Are peanuts really good for you? Dietitians share what you need to know

Here’s what to keep in mind before making your next purchase.

When it comes to nuts, many of us have our favorites. Whether pistachios, walnuts, almonds or peanuts, there is something for everyone. But how does each stack up nutritionally?

Peanuts, in particular, are a type of nut — well, technically a legume — that many people are curious about. While they’re certainly tasty and filling, are they actually good for you? We spoke to dietitians to find out.

Nutrition Facts of Peanuts

Here is the nutritional breakdown of 1 ounce of peanuts, according to the USDA.

  • Calories: 161

  • Fat: 14g

  • Sodium: 5.1mg

  • Carbohydrates: 4.6g

  • Fiber: 2.4g

  • Sugars: 1.3g

  • Protein: 7.3g

Related: 20 Low-Carb Nut Recipes Packed With Nutrients

The health benefits of peanuts

Although peanuts are not actually a “nut”, but rather a legume, they are most often grouped together with all other nuts. Like all other types of nuts, they are an excellent source of vegetable protein, monounsaturated and polyunsaturated fats and fiber in the form of complex carbohydrates, Kiran Campbell, RD, explain.

Peanuts also contain more protein than any other nut and are comparable to a serving of beans. These nuts even contain resveratrol, a polyphenic compound known to most people as the health-promoting ingredient in red wine and grape skins and seeds, says Campbell.

Research shows resveratrol can help fight oxidative stress, inflammation, neurodegeneration and the aging process.

According to a recent analysis, people without peanut allergies are recommended to consume a handful of nuts and seeds daily for adequate health. The analysis also showed that daily consumption of 28 grams of nuts compared to no nuts is associated with reduced cardiovascular disease (particularly related to improved lipid levels – cholesterol, LDL, triglycerides and apoB), to a reduction in cancer deaths and in all cases. cause mortality.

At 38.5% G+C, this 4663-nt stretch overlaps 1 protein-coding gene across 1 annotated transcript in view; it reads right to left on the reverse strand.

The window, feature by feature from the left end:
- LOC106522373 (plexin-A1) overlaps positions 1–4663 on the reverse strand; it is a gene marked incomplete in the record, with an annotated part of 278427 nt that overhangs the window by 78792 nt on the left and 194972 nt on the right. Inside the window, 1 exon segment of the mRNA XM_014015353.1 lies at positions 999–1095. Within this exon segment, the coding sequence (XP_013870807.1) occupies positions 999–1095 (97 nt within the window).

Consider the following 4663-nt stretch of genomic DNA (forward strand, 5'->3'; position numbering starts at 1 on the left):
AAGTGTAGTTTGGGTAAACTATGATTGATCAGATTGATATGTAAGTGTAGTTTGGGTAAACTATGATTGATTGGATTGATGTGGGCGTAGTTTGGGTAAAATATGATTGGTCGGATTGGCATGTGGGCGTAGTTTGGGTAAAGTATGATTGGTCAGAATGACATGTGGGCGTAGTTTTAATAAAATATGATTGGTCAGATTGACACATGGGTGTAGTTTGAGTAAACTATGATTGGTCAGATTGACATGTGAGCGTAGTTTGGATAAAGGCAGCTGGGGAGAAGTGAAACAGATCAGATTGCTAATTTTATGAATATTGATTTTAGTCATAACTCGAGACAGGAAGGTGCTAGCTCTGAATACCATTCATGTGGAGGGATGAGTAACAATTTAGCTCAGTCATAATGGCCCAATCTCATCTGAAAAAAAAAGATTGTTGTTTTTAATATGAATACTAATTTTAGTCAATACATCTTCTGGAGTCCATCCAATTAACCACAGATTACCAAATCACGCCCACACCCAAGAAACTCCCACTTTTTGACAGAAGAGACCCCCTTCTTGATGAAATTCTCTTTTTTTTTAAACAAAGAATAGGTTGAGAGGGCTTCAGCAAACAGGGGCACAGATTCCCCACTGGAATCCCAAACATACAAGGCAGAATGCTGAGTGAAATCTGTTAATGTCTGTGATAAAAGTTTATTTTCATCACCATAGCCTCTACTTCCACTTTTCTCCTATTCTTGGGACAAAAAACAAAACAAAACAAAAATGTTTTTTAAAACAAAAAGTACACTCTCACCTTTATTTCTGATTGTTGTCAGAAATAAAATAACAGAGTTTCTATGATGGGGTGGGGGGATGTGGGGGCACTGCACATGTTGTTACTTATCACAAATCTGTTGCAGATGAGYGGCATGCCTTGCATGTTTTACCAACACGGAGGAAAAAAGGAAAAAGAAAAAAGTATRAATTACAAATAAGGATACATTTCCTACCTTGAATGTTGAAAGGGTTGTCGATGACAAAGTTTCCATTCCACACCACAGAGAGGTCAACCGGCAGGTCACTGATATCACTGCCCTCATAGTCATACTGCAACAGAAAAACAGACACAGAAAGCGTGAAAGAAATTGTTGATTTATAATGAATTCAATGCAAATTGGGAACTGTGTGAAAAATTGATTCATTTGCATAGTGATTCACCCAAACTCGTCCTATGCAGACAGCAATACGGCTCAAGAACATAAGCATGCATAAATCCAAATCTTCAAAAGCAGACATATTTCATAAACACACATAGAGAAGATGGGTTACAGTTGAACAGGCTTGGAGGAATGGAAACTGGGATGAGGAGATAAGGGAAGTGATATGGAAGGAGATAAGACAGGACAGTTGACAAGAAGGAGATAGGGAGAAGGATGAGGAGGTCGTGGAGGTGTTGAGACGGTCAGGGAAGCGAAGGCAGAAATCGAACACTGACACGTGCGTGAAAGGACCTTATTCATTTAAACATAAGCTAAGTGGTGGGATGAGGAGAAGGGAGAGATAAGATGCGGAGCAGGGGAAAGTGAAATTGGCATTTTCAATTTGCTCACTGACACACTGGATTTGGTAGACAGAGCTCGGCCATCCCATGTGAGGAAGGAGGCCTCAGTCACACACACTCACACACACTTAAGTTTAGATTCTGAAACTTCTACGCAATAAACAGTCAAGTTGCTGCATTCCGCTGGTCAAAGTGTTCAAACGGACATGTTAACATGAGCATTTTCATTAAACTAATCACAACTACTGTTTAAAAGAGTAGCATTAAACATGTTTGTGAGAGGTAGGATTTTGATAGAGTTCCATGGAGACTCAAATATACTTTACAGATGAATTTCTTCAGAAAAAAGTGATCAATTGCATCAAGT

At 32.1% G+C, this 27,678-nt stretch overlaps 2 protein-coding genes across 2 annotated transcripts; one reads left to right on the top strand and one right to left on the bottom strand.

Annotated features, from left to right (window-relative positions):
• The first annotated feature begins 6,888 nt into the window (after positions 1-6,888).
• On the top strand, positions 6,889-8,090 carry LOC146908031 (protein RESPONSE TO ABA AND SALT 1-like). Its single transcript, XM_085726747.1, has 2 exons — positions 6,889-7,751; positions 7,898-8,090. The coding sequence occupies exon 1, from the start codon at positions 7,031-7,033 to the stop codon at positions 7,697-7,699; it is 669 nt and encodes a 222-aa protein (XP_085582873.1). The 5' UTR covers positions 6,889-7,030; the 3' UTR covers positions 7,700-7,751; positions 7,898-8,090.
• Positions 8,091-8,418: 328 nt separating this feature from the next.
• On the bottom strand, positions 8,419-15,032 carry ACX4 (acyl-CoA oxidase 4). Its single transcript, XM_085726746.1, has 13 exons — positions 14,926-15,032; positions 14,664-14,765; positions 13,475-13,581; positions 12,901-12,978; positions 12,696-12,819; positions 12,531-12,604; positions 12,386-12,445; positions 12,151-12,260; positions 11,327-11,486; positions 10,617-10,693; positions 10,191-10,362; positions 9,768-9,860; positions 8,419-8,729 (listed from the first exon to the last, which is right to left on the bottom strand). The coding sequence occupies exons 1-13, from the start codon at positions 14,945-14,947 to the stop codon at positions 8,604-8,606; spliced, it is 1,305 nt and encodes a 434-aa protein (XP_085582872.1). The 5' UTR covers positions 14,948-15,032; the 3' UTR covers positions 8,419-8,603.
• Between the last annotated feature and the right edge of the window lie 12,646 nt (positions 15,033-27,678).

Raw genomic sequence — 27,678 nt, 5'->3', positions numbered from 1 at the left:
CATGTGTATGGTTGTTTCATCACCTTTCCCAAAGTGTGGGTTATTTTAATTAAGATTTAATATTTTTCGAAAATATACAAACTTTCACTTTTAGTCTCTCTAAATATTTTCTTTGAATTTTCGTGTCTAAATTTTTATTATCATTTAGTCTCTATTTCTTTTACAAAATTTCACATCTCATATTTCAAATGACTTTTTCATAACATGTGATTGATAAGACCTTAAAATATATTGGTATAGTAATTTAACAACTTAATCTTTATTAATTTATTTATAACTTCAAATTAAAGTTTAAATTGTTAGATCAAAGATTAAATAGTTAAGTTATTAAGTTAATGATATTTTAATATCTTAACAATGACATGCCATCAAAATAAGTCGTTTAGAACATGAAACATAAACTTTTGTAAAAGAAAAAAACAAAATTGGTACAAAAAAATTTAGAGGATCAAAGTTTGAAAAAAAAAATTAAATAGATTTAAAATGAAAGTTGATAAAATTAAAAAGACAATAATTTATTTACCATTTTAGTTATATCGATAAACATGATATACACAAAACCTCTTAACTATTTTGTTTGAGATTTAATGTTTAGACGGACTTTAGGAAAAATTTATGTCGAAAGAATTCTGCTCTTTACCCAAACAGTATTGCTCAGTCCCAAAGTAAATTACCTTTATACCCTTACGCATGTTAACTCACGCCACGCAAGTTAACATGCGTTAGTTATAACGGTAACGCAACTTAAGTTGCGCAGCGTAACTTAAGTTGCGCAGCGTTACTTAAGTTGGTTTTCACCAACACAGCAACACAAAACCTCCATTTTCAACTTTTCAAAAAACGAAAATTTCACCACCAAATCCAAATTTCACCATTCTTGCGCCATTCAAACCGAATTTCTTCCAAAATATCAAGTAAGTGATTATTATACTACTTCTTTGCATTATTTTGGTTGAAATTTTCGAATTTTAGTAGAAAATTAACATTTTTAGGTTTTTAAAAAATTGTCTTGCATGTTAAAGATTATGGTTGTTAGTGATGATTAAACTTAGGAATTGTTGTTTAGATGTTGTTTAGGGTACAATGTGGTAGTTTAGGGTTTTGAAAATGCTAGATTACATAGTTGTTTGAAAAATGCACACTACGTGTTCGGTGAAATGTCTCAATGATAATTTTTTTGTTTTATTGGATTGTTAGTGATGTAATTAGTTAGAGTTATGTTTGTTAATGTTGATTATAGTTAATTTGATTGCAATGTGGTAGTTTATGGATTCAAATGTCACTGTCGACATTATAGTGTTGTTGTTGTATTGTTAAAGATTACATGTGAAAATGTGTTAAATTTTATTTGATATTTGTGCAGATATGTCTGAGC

Eating peanuts may also benefit people with respiratory and infectious diseases, Campbell adds.

Related: 11 Types of Nuts to Mix Into All Your Meals (and Get Some Nutty!)

“Peanuts are a nutrient-dense food packed with vitamins and minerals, including vitamin E, magnesium, phosphorus, and potassium,” says Kathryn Piper, RDN, LD, NBC-HWC. “They also contain fiber and protein, both of which are important for digestive health and weight loss.”

Plus, peanuts provide healthy fats that can help lower cholesterol and the risk of heart disease.

They’re also low in carbs, which makes them a good option for those looking to lower their blood sugar, adds Piper.

How to incorporate peanuts into your diet

When it comes to buying peanuts, look for unsalted and/or unsweetened peanuts, and the same goes for peanut butter. This is because adding salt and sugar provides no nutritional benefit and, in fact, may negate any heart-health benefit, Campbell says.

Additionally, a large number of antioxidants and polyphenols are concentrated in the skin of peanuts, so buying some with the skin or still in the shell can also be beneficial.

Additionally, roasting peanuts instead of eating them raw may also boost antioxidant capacity, research shows, though eating raw peanuts is also a great option, says Campbell.

Peanuts are also extremely versatile. They come whole, ground, and in peanut butter form. You can incorporate them into your diet by adding them to hot meals like Pad Thai, for example, snacks, smoothies, trail mixes, homemade granola bars, salads, sauces and more, adds Campbell.

“Peanuts are a great snack on their own, or combine them with other nuts and dried fruits for a trail mix,” says Piper. “You can also add them to salads and stir-fries for extra crunch and flavor.”

Peanut sauce can be used as a dip or marinade for meats and vegetables, and peanut butter can be added to smoothies and yogurt or used as a dip for fruits and vegetables, Piper says.

Next up: 32 sweet and savory ways to reinvent a basic peanut butter pot


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